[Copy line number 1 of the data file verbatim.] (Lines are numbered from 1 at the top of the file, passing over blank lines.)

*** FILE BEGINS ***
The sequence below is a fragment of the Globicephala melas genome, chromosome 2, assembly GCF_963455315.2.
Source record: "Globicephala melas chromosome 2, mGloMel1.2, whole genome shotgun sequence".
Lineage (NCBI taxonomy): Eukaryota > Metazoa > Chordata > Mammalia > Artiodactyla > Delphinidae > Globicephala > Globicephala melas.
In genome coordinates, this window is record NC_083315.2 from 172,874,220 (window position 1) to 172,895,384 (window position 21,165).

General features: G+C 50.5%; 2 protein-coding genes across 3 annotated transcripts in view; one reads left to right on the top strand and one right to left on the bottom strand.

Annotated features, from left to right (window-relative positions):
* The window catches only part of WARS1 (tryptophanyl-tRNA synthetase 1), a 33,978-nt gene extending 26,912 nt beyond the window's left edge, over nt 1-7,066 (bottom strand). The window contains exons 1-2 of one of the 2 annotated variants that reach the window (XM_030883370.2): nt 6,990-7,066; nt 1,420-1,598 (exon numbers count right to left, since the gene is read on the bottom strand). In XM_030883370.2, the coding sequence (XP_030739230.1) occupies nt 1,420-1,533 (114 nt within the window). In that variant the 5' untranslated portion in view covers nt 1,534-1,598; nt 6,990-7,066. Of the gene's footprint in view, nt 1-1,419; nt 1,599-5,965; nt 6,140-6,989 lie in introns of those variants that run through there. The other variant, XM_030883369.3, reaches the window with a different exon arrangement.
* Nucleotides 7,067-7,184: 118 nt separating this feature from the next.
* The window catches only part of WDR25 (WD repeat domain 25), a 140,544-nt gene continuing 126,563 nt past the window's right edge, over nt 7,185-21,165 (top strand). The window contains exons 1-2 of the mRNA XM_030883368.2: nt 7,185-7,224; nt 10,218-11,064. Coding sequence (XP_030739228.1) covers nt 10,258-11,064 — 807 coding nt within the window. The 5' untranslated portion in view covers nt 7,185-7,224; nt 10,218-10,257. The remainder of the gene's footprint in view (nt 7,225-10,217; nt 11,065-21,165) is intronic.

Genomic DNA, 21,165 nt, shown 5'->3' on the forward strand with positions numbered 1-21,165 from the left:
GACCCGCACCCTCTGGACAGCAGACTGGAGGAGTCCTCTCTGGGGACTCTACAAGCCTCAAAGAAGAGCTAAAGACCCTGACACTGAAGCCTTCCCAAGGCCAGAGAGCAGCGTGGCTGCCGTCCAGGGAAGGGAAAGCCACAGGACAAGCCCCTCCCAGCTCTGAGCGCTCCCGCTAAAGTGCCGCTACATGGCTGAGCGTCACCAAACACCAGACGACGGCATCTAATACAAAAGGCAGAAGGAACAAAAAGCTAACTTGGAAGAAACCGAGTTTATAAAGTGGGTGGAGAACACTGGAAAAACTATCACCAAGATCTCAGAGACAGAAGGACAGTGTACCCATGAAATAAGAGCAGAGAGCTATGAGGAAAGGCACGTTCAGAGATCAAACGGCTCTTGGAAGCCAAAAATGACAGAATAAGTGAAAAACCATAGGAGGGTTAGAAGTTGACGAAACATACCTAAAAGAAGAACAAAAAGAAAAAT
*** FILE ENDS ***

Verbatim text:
The sequence below is a fragment of the Globicephala melas genome, chromosome 2, assembly GCF_963455315.2.